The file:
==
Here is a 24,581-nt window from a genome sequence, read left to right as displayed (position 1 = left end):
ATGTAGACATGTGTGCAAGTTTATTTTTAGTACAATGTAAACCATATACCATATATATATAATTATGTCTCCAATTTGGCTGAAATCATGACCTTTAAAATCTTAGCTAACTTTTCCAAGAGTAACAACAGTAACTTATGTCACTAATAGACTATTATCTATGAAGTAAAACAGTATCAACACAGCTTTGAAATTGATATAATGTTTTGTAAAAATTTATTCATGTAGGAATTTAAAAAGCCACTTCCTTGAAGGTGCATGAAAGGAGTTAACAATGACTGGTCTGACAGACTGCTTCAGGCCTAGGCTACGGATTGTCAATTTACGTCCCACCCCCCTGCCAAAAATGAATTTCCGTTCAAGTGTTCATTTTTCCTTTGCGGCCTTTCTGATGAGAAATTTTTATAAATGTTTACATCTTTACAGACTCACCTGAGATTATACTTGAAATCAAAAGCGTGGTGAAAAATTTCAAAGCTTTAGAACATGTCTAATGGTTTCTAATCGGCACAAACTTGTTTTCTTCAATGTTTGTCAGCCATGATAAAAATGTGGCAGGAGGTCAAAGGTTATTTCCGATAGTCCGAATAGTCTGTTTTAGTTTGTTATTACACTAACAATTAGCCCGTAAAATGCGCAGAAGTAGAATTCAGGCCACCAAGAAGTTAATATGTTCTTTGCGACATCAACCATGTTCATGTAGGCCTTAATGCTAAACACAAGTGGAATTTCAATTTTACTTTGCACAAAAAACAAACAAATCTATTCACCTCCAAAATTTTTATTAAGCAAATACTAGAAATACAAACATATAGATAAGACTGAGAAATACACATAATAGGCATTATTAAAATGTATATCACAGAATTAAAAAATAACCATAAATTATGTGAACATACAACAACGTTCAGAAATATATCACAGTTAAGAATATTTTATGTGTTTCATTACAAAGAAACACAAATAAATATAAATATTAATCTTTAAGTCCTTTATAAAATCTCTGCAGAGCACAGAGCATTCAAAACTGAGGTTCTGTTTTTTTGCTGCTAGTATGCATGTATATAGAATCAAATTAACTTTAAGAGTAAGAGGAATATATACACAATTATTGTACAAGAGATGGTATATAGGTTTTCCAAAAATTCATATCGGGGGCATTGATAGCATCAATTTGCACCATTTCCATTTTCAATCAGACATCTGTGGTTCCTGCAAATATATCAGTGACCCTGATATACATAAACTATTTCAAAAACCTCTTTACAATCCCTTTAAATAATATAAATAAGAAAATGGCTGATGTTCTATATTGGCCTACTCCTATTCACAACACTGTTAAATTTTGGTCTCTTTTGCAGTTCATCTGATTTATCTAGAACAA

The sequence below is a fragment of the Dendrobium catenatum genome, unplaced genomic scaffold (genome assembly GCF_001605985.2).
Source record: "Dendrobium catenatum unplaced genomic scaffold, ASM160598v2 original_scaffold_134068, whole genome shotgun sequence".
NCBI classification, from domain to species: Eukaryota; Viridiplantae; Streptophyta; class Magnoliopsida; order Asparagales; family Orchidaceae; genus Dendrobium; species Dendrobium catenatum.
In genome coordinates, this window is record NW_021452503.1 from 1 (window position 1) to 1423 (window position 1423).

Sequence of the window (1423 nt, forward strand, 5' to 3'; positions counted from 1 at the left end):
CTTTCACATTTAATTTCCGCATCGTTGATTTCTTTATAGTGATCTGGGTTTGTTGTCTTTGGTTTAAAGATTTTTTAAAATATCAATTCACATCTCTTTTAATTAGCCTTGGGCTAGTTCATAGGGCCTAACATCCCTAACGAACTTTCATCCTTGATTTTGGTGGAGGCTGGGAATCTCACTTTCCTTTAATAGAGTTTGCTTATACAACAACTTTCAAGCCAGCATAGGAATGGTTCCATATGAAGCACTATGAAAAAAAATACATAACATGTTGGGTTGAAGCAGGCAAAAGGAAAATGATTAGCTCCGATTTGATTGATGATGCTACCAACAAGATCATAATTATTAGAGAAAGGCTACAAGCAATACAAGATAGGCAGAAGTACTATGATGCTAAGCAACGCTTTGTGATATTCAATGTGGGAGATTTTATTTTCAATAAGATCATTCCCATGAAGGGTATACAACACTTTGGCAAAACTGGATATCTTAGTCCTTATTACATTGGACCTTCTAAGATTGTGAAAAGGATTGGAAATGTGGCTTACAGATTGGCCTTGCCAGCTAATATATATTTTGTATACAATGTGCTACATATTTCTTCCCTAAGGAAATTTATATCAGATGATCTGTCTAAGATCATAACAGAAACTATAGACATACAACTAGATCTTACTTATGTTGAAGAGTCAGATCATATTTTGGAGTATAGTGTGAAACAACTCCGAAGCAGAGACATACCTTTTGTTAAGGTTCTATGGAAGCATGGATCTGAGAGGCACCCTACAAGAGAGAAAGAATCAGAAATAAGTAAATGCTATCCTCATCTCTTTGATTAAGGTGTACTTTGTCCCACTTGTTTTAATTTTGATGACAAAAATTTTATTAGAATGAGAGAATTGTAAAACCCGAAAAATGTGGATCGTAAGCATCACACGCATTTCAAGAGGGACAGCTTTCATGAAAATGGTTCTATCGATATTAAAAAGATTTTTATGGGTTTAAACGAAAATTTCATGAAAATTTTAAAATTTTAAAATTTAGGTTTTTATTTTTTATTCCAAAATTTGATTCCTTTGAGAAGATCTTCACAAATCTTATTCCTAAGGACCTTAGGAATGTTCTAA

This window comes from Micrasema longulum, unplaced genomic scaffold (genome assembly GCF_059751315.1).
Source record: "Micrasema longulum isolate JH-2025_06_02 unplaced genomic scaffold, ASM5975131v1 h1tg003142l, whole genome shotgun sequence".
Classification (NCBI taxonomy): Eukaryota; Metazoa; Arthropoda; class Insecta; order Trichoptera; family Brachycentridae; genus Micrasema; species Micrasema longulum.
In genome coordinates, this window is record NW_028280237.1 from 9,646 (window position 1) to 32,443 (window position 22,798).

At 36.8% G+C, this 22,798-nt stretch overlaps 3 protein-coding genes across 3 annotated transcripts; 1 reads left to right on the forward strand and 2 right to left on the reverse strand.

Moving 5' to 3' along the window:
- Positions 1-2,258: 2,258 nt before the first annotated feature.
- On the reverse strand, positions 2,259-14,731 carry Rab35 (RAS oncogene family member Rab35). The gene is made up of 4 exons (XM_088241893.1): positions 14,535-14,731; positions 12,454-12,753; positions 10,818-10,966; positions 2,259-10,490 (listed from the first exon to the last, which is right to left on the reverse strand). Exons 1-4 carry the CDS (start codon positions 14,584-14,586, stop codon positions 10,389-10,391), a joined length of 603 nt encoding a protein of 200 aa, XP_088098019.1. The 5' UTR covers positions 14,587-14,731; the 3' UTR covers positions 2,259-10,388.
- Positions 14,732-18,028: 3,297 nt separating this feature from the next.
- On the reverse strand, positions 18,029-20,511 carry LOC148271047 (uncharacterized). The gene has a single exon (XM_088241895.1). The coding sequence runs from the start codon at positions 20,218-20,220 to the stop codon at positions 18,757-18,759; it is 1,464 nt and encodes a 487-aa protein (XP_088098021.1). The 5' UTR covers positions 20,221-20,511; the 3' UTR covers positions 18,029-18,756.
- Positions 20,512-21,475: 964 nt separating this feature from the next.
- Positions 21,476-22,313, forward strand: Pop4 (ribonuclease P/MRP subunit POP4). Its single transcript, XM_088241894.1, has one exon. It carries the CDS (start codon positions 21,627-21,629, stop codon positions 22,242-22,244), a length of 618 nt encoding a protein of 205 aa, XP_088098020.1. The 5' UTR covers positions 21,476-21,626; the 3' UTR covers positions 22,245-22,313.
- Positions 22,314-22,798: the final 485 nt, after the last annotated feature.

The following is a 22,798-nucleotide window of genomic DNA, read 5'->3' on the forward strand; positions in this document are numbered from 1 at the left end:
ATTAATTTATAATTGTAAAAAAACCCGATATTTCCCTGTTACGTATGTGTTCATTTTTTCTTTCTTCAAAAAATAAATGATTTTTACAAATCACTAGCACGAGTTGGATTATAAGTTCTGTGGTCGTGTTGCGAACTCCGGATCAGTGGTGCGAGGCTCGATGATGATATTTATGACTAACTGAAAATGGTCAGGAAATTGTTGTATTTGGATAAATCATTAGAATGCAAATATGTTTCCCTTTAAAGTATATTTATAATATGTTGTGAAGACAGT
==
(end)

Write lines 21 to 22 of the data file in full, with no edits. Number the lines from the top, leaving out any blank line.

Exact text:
- Positions 22,314-22,798: the final 485 nt, after the last annotated feature.

The following is a 22,798-nucleotide window of genomic DNA, read 5'->3' on the forward strand; positions in this document are numbered from 1 at the left end: